NEW YORK — Weber Shandwick and its specialty shops will now be known as The Weber Shandwick Collective, part of a multi-faceted move that also sees the world's second-biggest PR firm step up VC investment and consulting. 

Each member of the collective will continue to operate as its own brand, with Weber Shandwick at the top of the rung. The firm’s nine subsidiaries include United Minds (management consulting), Powell Tate (public affairs), Resolute Digital (paid media) and Revive (health). Prime Weber Shandwick, Flipside, ThatLot, KRC Research and Cappuccino are the others.

CEO Gail Heimann said that billing the brands as a network showcases their collective power to deliver integrated campaigns, thanks to a range of capabilities not traditionally associated with PR. The positioning also speaks to Weber’s status as an earned-first network, a departure from the traditional advertising-first organizations, she said.

“Anchored by Weber Shandwick, the aim of the collective is to enhance opportunities for our people and our clients to fully leverage the unique, innovative and ever-expanding capabilities we provide across our network of brands. The specialist capabilities we’ve added in the past decade have delivered significant results for our clients, and driven consistently impressive growth for our company,” Heimann said.

At the same time, Weber Shandwick is planning for its future, with increased focus on expansion. Weber Shandwick Futures is a new initiative focused on identifying potential investments, partnerships and M&A opportunities. Chief innovation officer Chris Perry, who previously led Weber Shandwick's 'X Practice', will lead the efforts as chairman. Weber is working with VC firm Social Starts on the initiative.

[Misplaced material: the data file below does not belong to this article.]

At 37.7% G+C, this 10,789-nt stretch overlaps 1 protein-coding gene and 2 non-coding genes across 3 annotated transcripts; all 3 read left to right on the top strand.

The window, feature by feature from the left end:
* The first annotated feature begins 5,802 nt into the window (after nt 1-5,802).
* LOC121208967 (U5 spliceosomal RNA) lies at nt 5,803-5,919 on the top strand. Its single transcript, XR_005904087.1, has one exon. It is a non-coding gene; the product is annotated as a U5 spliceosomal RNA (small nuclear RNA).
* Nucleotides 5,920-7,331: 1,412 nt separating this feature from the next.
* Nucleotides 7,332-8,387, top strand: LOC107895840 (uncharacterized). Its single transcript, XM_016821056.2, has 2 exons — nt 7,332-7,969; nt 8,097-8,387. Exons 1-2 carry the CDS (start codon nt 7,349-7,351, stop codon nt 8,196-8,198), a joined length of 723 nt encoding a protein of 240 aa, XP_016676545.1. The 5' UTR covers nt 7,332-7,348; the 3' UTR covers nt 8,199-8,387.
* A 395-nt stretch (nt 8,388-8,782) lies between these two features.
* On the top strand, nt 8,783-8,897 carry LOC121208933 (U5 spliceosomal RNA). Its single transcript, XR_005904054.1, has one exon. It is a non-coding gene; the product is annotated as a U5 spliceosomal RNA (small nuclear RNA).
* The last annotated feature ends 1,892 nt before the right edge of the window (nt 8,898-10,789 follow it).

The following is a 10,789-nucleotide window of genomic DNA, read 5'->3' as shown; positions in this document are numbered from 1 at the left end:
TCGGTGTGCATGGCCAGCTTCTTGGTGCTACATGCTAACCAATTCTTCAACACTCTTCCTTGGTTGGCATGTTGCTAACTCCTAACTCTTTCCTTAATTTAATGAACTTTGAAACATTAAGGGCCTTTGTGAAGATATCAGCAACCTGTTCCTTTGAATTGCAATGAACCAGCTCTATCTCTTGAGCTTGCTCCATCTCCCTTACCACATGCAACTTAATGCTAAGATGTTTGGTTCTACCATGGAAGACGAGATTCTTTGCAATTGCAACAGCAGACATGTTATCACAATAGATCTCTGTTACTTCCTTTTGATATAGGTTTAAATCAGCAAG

On the heels of United Minds’ double-digit growth, Weber is also investing in building out its traditional and specialist consulting capabilities, Heimann said. Weber Shandwick launched United Minds as a management consultancy in 2018, after the firm came aboard as part of the acquisition of Swedish player Prime in 2014. 

“Whether it’s advising clients on geopolitical risk, mis/disinformation or workforce transformation, our work has been undergoing a shift from expressing business strategy to expressing and influencing business strategy for quite some time,” Heimann said. “There is an increasingly critical interrelationship between business approach and communications. We have been and will continue to play a bigger role as strategic consultants going forward.”